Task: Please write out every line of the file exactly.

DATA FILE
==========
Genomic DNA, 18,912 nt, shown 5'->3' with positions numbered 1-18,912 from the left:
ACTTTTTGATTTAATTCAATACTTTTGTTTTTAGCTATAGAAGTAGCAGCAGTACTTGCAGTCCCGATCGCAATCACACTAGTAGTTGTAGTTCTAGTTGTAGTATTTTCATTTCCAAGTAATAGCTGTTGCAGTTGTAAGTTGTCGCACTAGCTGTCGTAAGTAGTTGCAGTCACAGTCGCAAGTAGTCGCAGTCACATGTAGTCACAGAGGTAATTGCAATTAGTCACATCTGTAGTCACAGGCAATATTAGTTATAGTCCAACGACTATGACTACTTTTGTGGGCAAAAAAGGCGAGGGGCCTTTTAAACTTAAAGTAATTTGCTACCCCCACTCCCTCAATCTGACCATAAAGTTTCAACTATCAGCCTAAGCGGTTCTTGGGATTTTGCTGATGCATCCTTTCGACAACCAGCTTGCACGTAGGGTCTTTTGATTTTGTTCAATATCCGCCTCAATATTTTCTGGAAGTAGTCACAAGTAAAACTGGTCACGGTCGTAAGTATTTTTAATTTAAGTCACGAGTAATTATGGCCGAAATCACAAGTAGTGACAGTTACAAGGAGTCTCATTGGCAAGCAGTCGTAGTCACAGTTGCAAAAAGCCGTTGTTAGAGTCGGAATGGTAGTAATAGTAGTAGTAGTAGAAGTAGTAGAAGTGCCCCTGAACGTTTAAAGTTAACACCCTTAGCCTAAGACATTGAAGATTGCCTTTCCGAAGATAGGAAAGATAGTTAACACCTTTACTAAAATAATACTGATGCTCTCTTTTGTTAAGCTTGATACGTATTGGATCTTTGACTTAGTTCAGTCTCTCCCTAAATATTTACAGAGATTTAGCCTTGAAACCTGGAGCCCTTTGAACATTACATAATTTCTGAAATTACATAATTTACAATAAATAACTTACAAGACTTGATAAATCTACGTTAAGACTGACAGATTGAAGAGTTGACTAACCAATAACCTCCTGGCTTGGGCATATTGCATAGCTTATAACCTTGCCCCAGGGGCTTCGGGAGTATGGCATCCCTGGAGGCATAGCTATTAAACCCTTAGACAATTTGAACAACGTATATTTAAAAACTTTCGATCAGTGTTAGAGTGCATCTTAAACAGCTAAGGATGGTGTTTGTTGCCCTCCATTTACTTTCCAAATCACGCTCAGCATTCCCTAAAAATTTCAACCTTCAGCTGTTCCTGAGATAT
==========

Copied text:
Genomic DNA, 18,912 nt, shown 5'->3' with positions numbered 1-18,912 from the left:
ACTTTTTGATTTAATTCAATACTTTTGTTTTTAGCTATAGAAGTAGCAGCAGTACTTGCAGTCCCGATCGCAATCACACTAGTAGTTGTAGTTCTAGTTGTAGTATTTTCATTTCCAAGTAATAGCTGTTGCAGTTGTAAGTTGTCGCACTAGCTGTCGTAAGTAGTTGCAGTCACAGTCGCAAGTAGTCGCAGTCACATGTAGTCACAGAGGTAATTGCAATTAGTCACATCTGTAGTCACAGGCAATATTAGTTATAGTCCAACGACTATGACTACTTTTGTGGGCAAAAAAGGCGAGGGGCCTTTTAAACTTAAAGTAATTTGCTACCCCCACTCCCTCAATCTGACCATAAAGTTTCAACTATCAGCCTAAGCGGTTCTTGGGATTTTGCTGATGCATCCTTTCGACAACCAGCTTGCACGTAGGGTCTTTTGATTTTGTTCAATATCCGCCTCAATATTTTCTGGAAGTAGTCACAAGTAAAACTGGTCACGGTCGTAAGTATTTTTAATTTAAGTCACGAGTAATTATGGCCGAAATCACAAGTAGTGACAGTTACAAGGAGTCTCATTGGCAAGCAGTCGTAGTCACAGTTGCAAAAAGCCGTTGTTAGAGTCGGAATGGTAGTAATAGTAGTAGTAGTAGAAGTAGTAGAAGTGCCCCTGAACGTTTAAAGTTAACACCCTTAGCCTAAGACATTGAAGATTGCCTTTCCGAAGATAGGAAAGATAGTTAACACCTTTACTAAAATAATACTGATGCTCTCTTTTGTTAAGCTTGATACGTATTGGATCTTTGACTTAGTTCAGTCTCTCCCTAAATATTTACAGAGATTTAGCCTTGAAACCTGGAGCCCTTTGAACATTACATAATTTCTGAAATTACATAATTTACAATAAATAACTTACAAGACTTGATAAATCTACGTTAAGACTGACAGATTGAAGAGTTGACTAACCAATAACCTCCTGGCTTGGGCATATTGCATAGCTTATAACCTTGCCCCAGGGGCTTCGGGAGTATGGCATCCCTGGAGGCATAGCTATTAAACCCTTAGACAATTTGAACAACGTATATTTAAAAACTTTCGATCAGTGTTAGAGTGCATCTTAAACAGCTAAGGATGGTGTTTGTTGCCCTCCATTTACTTTCCAAATCACGCTCAGCATTCCCTAAAAATTTCAACCTTCAGCTGTTCCTGAGATAT